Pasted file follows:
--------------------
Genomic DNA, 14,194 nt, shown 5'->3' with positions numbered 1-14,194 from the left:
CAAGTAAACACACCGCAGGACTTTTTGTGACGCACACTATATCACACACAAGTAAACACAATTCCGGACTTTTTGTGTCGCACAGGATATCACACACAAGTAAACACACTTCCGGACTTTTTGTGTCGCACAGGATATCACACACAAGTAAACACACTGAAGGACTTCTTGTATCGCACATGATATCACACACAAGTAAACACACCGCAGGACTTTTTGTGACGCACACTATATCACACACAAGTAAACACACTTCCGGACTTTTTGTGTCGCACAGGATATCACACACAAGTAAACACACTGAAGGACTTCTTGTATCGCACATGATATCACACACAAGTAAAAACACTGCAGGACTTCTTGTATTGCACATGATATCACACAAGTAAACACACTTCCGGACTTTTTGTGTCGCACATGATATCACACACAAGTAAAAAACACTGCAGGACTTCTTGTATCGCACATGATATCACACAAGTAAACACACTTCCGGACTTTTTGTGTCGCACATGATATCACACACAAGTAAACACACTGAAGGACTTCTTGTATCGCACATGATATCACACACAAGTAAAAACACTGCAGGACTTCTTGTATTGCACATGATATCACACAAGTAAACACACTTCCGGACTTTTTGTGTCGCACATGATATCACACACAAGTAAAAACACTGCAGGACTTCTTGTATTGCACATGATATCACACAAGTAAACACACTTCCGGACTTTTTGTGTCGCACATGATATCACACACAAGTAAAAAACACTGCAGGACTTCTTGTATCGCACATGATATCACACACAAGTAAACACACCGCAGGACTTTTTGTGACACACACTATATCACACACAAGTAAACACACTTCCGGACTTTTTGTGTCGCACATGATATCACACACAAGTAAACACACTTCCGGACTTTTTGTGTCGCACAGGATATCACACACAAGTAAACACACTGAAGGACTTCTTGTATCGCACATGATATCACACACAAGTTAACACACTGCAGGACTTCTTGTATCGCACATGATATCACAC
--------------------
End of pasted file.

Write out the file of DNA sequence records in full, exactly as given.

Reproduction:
Genomic DNA, 14,194 nt, shown 5'->3' with positions numbered 1-14,194 from the left:
CAAGTAAACACACCGCAGGACTTTTTGTGACGCACACTATATCACACACAAGTAAACACAATTCCGGACTTTTTGTGTCGCACAGGATATCACACACAAGTAAACACACTTCCGGACTTTTTGTGTCGCACAGGATATCACACACAAGTAAACACACTGAAGGACTTCTTGTATCGCACATGATATCACACACAAGTAAACACACCGCAGGACTTTTTGTGACGCACACTATATCACACACAAGTAAACACACTTCCGGACTTTTTGTGTCGCACAGGATATCACACACAAGTAAACACACTGAAGGACTTCTTGTATCGCACATGATATCACACACAAGTAAAAACACTGCAGGACTTCTTGTATTGCACATGATATCACACAAGTAAACACACTTCCGGACTTTTTGTGTCGCACATGATATCACACACAAGTAAAAAACACTGCAGGACTTCTTGTATCGCACATGATATCACACAAGTAAACACACTTCCGGACTTTTTGTGTCGCACATGATATCACACACAAGTAAACACACTGAAGGACTTCTTGTATCGCACATGATATCACACACAAGTAAAAACACTGCAGGACTTCTTGTATTGCACATGATATCACACAAGTAAACACACTTCCGGACTTTTTGTGTCGCACATGATATCACACACAAGTAAAAACACTGCAGGACTTCTTGTATTGCACATGATATCACACAAGTAAACACACTTCCGGACTTTTTGTGTCGCACATGATATCACACACAAGTAAAAAACACTGCAGGACTTCTTGTATCGCACATGATATCACACACAAGTAAACACACCGCAGGACTTTTTGTGACACACACTATATCACACACAAGTAAACACACTTCCGGACTTTTTGTGTCGCACATGATATCACACACAAGTAAACACACTTCCGGACTTTTTGTGTCGCACAGGATATCACACACAAGTAAACACACTGAAGGACTTCTTGTATCGCACATGATATCACACACAAGTTAACACACTGCAGGACTTCTTGTATCGCACATGATATCACAC